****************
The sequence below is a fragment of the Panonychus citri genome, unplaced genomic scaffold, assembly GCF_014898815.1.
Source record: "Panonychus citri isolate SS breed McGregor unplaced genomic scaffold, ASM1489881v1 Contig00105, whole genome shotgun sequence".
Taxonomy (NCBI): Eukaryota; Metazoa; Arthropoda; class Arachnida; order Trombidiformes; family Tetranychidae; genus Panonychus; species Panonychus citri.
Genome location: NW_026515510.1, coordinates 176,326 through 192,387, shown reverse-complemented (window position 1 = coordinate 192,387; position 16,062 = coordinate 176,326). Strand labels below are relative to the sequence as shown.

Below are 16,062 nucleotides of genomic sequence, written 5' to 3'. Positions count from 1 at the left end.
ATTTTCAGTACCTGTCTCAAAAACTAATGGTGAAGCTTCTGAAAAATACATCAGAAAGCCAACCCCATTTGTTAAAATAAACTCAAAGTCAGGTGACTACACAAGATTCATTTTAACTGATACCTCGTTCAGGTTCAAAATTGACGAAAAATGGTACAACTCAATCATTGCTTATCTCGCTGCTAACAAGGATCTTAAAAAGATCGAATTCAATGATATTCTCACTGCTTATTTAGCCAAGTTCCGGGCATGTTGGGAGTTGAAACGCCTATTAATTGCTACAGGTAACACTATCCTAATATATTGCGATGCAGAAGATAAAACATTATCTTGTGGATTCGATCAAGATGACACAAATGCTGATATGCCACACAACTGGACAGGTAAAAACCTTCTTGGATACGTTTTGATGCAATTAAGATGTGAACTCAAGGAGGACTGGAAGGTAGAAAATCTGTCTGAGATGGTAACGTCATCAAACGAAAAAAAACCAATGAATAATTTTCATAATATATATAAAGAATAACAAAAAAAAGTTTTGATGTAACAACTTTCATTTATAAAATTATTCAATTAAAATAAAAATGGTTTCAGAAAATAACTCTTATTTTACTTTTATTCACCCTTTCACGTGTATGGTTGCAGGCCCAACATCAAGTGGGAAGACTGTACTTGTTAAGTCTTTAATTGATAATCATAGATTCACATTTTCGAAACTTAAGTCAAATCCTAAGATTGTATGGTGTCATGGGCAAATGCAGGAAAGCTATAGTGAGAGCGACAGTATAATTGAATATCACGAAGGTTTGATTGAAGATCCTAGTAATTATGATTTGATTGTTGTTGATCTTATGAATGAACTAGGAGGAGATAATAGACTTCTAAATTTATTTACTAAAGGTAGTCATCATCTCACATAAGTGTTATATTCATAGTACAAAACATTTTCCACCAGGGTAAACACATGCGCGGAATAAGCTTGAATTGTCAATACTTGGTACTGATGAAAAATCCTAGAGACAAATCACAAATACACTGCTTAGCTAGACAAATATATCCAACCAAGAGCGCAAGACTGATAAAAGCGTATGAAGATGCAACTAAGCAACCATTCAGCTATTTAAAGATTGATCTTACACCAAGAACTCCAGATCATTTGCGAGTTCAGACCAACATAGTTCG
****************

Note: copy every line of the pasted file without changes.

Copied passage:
The sequence below is a fragment of the Panonychus citri genome, unplaced genomic scaffold, assembly GCF_014898815.1.
Source record: "Panonychus citri isolate SS breed McGregor unplaced genomic scaffold, ASM1489881v1 Contig00105, whole genome shotgun sequence".
Taxonomy (NCBI): Eukaryota; Metazoa; Arthropoda; class Arachnida; order Trombidiformes; family Tetranychidae; genus Panonychus; species Panonychus citri.
Genome location: NW_026515510.1, coordinates 176,326 through 192,387, shown reverse-complemented (window position 1 = coordinate 192,387; position 16,062 = coordinate 176,326). Strand labels below are relative to the sequence as shown.

Below are 16,062 nucleotides of genomic sequence, written 5' to 3'. Positions count from 1 at the left end.
ATTTTCAGTACCTGTCTCAAAAACTAATGGTGAAGCTTCTGAAAAATACATCAGAAAGCCAACCCCATTTGTTAAAATAAACTCAAAGTCAGGTGACTACACAAGATTCATTTTAACTGATACCTCGTTCAGGTTCAAAATTGACGAAAAATGGTACAACTCAATCATTGCTTATCTCGCTGCTAACAAGGATCTTAAAAAGATCGAATTCAATGATATTCTCACTGCTTATTTAGCCAAGTTCCGGGCATGTTGGGAGTTGAAACGCCTATTAATTGCTACAGGTAACACTATCCTAATATATTGCGATGCAGAAGATAAAACATTATCTTGTGGATTCGATCAAGATGACACAAATGCTGATATGCCACACAACTGGACAGGTAAAAACCTTCTTGGATACGTTTTGATGCAATTAAGATGTGAACTCAAGGAGGACTGGAAGGTAGAAAATCTGTCTGAGATGGTAACGTCATCAAACGAAAAAAAACCAATGAATAATTTTCATAATATATATAAAGAATAACAAAAAAAAGTTTTGATGTAACAACTTTCATTTATAAAATTATTCAATTAAAATAAAAATGGTTTCAGAAAATAACTCTTATTTTACTTTTATTCACCCTTTCACGTGTATGGTTGCAGGCCCAACATCAAGTGGGAAGACTGTACTTGTTAAGTCTTTAATTGATAATCATAGATTCACATTTTCGAAACTTAAGTCAAATCCTAAGATTGTATGGTGTCATGGGCAAATGCAGGAAAGCTATAGTGAGAGCGACAGTATAATTGAATATCACGAAGGTTTGATTGAAGATCCTAGTAATTATGATTTGATTGTTGTTGATCTTATGAATGAACTAGGAGGAGATAATAGACTTCTAAATTTATTTACTAAAGGTAGTCATCATCTCACATAAGTGTTATATTCATAGTACAAAACATTTTCCACCAGGGTAAACACATGCGCGGAATAAGCTTGAATTGTCAATACTTGGTACTGATGAAAAATCCTAGAGACAAATCACAAATACACTGCTTAGCTAGACAAATATATCCAACCAAGAGCGCAAGACTGATAAAAGCGTATGAAGATGCAACTAAGCAACCATTCAGCTATTTAAAGATTGATCTTACACCAAGAACTCCAGATCATTTGCGAGTTCAGACCAACATAGTTCG